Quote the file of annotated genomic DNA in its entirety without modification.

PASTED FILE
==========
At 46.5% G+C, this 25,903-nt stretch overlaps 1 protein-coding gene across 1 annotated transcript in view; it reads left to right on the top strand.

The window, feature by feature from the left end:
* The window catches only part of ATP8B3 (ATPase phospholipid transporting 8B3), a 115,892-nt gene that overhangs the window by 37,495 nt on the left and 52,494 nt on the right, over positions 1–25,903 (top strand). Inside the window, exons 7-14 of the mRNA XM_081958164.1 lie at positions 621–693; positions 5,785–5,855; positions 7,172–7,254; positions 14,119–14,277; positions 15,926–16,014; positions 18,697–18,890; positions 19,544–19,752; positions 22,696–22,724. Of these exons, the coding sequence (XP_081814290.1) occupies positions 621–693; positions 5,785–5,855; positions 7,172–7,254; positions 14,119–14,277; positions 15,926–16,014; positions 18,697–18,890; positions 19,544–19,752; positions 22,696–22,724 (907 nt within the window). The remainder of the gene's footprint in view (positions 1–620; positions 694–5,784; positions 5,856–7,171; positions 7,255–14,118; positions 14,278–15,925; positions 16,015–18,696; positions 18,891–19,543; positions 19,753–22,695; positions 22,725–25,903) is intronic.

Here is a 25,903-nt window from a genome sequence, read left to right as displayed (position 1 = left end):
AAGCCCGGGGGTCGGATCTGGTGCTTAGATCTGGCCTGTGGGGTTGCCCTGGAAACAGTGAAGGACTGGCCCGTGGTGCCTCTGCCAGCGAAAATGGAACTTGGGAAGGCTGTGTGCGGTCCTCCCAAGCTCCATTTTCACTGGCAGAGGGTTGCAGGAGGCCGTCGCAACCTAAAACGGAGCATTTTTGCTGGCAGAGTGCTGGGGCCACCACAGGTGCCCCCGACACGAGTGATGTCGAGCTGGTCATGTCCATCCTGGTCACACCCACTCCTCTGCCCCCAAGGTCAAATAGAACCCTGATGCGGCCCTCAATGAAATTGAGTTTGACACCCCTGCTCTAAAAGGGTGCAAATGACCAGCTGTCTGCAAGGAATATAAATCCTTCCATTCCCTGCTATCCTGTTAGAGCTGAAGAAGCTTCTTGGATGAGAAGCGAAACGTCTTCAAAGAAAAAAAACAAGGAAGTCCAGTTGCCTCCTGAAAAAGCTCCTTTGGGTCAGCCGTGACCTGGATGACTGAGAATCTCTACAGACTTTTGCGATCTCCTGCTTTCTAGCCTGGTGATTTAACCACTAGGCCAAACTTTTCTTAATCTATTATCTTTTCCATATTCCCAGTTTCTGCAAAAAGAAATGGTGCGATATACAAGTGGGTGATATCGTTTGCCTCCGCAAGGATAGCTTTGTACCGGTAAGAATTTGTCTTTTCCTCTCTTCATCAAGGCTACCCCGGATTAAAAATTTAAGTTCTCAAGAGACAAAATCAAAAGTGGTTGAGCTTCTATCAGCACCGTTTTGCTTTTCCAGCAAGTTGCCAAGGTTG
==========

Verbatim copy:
At 46.5% G+C, this 25,903-nt stretch overlaps 1 protein-coding gene across 1 annotated transcript in view; it reads left to right on the top strand.

The window, feature by feature from the left end:
* The window catches only part of ATP8B3 (ATPase phospholipid transporting 8B3), a 115,892-nt gene that overhangs the window by 37,495 nt on the left and 52,494 nt on the right, over positions 1–25,903 (top strand). Inside the window, exons 7-14 of the mRNA XM_081958164.1 lie at positions 621–693; positions 5,785–5,855; positions 7,172–7,254; positions 14,119–14,277; positions 15,926–16,014; positions 18,697–18,890; positions 19,544–19,752; positions 22,696–22,724. Of these exons, the coding sequence (XP_081814290.1) occupies positions 621–693; positions 5,785–5,855; positions 7,172–7,254; positions 14,119–14,277; positions 15,926–16,014; positions 18,697–18,890; positions 19,544–19,752; positions 22,696–22,724 (907 nt within the window). The remainder of the gene's footprint in view (positions 1–620; positions 694–5,784; positions 5,856–7,171; positions 7,255–14,118; positions 14,278–15,925; positions 16,015–18,696; positions 18,891–19,543; positions 19,753–22,695; positions 22,725–25,903) is intronic.

Here is a 25,903-nt window from a genome sequence, read left to right as displayed (position 1 = left end):
AAGCCCGGGGGTCGGATCTGGTGCTTAGATCTGGCCTGTGGGGTTGCCCTGGAAACAGTGAAGGACTGGCCCGTGGTGCCTCTGCCAGCGAAAATGGAACTTGGGAAGGCTGTGTGCGGTCCTCCCAAGCTCCATTTTCACTGGCAGAGGGTTGCAGGAGGCCGTCGCAACCTAAAACGGAGCATTTTTGCTGGCAGAGTGCTGGGGCCACCACAGGTGCCCCCGACACGAGTGATGTCGAGCTGGTCATGTCCATCCTGGTCACACCCACTCCTCTGCCCCCAAGGTCAAATAGAACCCTGATGCGGCCCTCAATGAAATTGAGTTTGACACCCCTGCTCTAAAAGGGTGCAAATGACCAGCTGTCTGCAAGGAATATAAATCCTTCCATTCCCTGCTATCCTGTTAGAGCTGAAGAAGCTTCTTGGATGAGAAGCGAAACGTCTTCAAAGAAAAAAAACAAGGAAGTCCAGTTGCCTCCTGAAAAAGCTCCTTTGGGTCAGCCGTGACCTGGATGACTGAGAATCTCTACAGACTTTTGCGATCTCCTGCTTTCTAGCCTGGTGATTTAACCACTAGGCCAAACTTTTCTTAATCTATTATCTTTTCCATATTCCCAGTTTCTGCAAAAAGAAATGGTGCGATATACAAGTGGGTGATATCGTTTGCCTCCGCAAGGATAGCTTTGTACCGGTAAGAATTTGTCTTTTCCTCTCTTCATCAAGGCTACCCCGGATTAAAAATTTAAGTTCTCAAGAGACAAAATCAAAAGTGGTTGAGCTTCTATCAGCACCGTTTTGCTTTTCCAGCAAGTTGCCAAGGTTG